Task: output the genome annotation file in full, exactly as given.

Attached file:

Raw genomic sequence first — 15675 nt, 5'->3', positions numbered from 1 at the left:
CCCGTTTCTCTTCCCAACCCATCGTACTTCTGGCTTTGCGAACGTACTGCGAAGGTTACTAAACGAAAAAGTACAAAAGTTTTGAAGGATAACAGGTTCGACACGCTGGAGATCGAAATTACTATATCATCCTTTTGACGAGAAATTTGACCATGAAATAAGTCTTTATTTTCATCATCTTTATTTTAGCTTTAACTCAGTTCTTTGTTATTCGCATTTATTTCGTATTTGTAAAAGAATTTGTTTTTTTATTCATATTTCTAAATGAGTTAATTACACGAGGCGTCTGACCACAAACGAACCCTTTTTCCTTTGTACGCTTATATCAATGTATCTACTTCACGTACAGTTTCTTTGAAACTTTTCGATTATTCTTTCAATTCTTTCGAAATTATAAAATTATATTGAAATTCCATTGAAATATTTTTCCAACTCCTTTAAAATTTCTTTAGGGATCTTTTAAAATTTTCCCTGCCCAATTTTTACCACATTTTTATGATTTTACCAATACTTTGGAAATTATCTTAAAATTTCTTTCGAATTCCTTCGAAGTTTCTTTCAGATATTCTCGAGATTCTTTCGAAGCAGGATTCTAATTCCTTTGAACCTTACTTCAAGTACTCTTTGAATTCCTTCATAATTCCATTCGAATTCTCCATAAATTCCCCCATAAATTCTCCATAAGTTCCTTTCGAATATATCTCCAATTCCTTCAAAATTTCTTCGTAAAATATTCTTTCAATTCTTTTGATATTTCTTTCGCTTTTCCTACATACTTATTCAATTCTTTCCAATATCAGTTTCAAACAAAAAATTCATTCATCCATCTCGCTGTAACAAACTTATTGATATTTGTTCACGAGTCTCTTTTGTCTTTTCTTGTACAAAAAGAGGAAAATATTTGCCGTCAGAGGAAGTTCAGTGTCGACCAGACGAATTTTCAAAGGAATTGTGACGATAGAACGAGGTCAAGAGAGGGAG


Raw genomic sequence first — 15675 nt, 5'->3', positions numbered from 1 at the left:
CCCGTTTCTCTTCCCAACCCATCGTACTTCTGGCTTTGCGAACGTACTGCGAAGGTTACTAAACGAAAAAGTACAAAAGTTTTGAAGGATAACAGGTTCGACACGCTGGAGATCGAAATTACTATATCATCCTTTTGACGAGAAATTTGACCATGAAATAAGTCTTTATTTTCATCATCTTTATTTTAGCTTTAACTCAGTTCTTTGTTATTCGCATTTATTTCGTATTTGTAAAAGAATTTGTTTTTTTATTCATATTTCTAAATGAGTTAATTACACGAGGCGTCTGACCACAAACGAACCCTTTTTCCTTTGTACGCTTATATCAATGTATCTACTTCACGTACAGTTTCTTTGAAACTTTTCGATTATTCTTTCAATTCTTTCGAAATTATAAAATTATATTGAAATTCCATTGAAATATTTTTCCAACTCCTTTAAAATTTCTTTAGGGATCTTTTAAAATTTTCCCTGCCCAATTTTTACCACATTTTTATGATTTTACCAATACTTTGGAAATTATCTTAAAATTTCTTTCGAATTCCTTCGAAGTTTCTTTCAGATATTCTCGAGATTCTTTCGAAGCAGGATTCTAATTCCTTTGAACCTTACTTCAAGTACTCTTTGAATTCCTTCATAATTCCATTCGAATTCTCCATAAATTCCCCCATAAATTCTCCATAAGTTCCTTTCGAATATATCTCCAATTCCTTCAAAATTTCTTCGTAAAATATTCTTTCAATTCTTTTGATATTTCTTTCGCTTTTCCTACATACTTATTCAATTCTTTCCAATATCAGTTTCAAACAAAAAATTCATTCATCCATCTCGCTGTAACAAACTTATTGATATTTGTTCACGAGTCTCTTTTGTCTTTTCTTGTACAAAAAGAGGAAAATATTTGCCGTCAGAGGAAGTTCAGTGTCGACCAGACGAATTTTCAAAGGAATTGTGACGATAGAACGAGGTCAAGAGAGGGAG